Second-Hand Shopping: Be Cautious and Protect Your Rights

In recent times, buying second-hand goods has become increasingly popular. Some shoppers do it to save money, while others do it to protect the environment and give items another chance rather than create new ones. In any case, it is essential to avoid any issues when purchasing second-hand goods, whether online, at a second-hand store, or even at a flea market.

The internet is full of various online stores selling used goods, and there are platforms where private individuals sell their belongings. Therefore, it is best to research whether you are buying from a business operator during their business or from a private person on one of these platforms. As experts from the consumer organization dTest warn, there is a difference in your protection.

If you buy used goods from a business operator and must make a complaint, the same rights apply to you as if the goods were new. For example, your complaint must be resolved within 30 days. By law, business operators must also provide you with more information, including that it is used goods, and inform you of the nature of the defects or the degree of wear and tear.

“Don’t be afraid to be proactive in these situations. Pay attention to the condition of the goods. If it is electronics, try to see whether all the functions are running as they should. Document the condition when you receive it. This can save you a lot of trouble in the future,” recommended Eduarda Hekšová, director of the consumer organization dTest.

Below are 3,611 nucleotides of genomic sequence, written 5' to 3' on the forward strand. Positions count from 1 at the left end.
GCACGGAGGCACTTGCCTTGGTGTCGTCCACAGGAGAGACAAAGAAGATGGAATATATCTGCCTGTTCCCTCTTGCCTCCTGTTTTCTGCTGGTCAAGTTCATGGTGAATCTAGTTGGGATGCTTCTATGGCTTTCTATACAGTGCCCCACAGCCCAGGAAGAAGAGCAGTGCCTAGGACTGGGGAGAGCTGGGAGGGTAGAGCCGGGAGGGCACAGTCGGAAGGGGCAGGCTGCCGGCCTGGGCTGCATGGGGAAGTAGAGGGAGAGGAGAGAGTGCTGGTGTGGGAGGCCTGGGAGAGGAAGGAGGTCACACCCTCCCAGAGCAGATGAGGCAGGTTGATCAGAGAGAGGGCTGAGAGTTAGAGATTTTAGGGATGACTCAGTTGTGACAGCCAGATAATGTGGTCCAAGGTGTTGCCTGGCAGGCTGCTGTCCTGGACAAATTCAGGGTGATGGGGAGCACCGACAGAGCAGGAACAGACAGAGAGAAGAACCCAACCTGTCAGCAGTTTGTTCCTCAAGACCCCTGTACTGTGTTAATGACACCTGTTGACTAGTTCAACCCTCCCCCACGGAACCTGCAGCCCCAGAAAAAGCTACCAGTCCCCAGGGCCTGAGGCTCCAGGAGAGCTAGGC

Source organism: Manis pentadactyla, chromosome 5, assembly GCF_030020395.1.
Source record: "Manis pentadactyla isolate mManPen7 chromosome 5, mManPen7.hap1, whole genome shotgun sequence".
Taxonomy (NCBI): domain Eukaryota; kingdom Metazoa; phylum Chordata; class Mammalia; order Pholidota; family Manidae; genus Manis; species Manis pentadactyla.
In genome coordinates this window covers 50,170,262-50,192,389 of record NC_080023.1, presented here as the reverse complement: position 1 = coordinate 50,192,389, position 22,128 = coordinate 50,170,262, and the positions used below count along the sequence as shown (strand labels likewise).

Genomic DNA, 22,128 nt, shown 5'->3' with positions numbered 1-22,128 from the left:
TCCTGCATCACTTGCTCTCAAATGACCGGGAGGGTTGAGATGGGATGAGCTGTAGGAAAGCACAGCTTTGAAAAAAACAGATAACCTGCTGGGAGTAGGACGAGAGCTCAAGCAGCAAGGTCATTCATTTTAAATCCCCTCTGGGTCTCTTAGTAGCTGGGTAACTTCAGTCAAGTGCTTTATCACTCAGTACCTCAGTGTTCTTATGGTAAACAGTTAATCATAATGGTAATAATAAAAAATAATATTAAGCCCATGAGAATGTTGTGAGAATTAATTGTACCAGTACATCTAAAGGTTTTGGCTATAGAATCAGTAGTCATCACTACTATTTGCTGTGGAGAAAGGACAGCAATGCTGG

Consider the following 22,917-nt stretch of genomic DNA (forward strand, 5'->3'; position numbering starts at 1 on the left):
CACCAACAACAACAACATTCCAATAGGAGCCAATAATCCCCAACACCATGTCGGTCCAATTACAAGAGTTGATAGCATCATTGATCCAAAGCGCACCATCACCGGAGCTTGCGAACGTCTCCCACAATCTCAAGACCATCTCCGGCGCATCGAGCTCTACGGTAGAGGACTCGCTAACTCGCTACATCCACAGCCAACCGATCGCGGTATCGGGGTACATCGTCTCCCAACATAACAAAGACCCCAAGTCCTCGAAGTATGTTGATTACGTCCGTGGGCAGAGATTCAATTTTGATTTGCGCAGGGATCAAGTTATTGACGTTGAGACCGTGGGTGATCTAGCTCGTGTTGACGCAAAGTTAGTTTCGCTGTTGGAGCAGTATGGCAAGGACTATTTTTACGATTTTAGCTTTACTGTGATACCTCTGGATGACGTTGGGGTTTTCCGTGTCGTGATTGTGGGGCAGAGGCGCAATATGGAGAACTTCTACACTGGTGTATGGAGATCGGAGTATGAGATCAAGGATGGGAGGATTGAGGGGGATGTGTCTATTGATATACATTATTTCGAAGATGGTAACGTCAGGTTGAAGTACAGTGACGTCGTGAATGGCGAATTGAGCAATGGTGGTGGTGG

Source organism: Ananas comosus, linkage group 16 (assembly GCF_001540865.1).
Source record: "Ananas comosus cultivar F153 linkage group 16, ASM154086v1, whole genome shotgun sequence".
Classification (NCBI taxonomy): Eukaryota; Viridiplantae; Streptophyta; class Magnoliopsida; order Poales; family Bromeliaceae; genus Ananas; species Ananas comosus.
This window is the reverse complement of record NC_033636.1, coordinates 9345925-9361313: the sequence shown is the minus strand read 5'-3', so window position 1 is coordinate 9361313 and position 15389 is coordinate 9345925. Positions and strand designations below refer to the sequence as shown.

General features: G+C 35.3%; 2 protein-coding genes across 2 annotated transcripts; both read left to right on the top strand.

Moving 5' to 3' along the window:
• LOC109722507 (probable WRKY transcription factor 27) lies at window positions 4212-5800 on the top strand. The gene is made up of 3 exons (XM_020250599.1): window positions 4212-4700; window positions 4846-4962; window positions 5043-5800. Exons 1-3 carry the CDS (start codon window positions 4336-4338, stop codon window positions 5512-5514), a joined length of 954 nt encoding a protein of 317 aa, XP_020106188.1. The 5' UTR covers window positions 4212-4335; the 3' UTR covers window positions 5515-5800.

You should also be careful when negotiating a shortened time for exercising rights for defective performance. The law allows business operators to shorten this time, but not for more than 12 months.

In the case of a private seller, you may encounter various delays when making a complaint. There is no 30-day period to resolve complaints in this case. “Even with a private seller, you can demand responsibility for defects, but if the seller wishes, they can deliberately delay the repair of defects. Of course, you can defend against such conduct, but you need to enforce this right in court,” warned Hekšová.